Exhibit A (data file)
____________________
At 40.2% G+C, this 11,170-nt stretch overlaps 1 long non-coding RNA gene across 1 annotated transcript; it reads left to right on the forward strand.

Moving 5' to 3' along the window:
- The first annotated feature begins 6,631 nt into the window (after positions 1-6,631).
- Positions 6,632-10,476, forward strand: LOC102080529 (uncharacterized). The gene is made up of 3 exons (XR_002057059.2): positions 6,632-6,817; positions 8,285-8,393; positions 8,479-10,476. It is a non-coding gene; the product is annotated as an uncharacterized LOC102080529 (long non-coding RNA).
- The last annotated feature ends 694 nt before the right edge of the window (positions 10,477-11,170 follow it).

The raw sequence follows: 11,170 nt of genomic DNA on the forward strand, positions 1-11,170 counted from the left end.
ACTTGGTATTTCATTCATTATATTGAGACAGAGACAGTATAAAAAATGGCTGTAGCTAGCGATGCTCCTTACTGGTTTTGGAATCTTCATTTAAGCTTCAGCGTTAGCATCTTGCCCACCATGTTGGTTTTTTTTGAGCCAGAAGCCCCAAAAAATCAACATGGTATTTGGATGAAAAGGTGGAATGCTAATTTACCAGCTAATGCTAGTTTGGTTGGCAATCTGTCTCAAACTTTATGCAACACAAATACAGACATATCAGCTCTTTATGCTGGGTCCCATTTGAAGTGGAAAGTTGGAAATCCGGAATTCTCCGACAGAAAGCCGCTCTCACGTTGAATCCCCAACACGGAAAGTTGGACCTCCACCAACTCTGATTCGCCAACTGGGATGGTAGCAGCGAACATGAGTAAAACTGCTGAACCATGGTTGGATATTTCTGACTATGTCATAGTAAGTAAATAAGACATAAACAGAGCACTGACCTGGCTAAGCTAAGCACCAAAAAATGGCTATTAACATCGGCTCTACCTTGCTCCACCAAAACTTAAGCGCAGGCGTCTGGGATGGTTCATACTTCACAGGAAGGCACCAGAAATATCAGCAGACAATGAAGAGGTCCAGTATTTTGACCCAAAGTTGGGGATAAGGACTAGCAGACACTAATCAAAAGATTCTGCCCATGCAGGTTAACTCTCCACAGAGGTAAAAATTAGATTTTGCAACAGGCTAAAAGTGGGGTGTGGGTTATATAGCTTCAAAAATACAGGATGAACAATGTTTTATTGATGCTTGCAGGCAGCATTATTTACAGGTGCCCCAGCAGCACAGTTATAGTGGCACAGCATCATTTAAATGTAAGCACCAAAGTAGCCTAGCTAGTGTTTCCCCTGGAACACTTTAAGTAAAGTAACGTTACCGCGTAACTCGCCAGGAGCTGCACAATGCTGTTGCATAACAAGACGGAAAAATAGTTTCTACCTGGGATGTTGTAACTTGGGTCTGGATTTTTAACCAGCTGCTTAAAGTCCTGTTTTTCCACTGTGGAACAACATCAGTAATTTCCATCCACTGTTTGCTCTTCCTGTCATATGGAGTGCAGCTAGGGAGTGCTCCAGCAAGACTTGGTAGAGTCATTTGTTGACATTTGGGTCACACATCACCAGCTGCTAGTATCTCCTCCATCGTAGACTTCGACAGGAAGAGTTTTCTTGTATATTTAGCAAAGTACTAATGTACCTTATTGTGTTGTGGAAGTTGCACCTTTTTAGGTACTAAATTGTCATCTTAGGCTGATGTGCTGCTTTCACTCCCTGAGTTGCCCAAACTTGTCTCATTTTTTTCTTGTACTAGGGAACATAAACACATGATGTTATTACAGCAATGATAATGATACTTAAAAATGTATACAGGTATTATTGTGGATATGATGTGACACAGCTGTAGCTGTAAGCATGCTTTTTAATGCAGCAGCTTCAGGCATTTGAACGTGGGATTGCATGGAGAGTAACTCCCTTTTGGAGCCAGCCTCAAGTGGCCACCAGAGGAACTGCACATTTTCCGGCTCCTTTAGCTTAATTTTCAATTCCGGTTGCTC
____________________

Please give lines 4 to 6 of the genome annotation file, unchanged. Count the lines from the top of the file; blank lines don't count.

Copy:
- Positions 6,632-10,476, forward strand: LOC102080529 (uncharacterized). The gene is made up of 3 exons (XR_002057059.2): positions 6,632-6,817; positions 8,285-8,393; positions 8,479-10,476. It is a non-coding gene; the product is annotated as an uncharacterized LOC102080529 (long non-coding RNA).
- The last annotated feature ends 694 nt before the right edge of the window (positions 10,477-11,170 follow it).

The raw sequence follows: 11,170 nt of genomic DNA on the forward strand, positions 1-11,170 counted from the left end.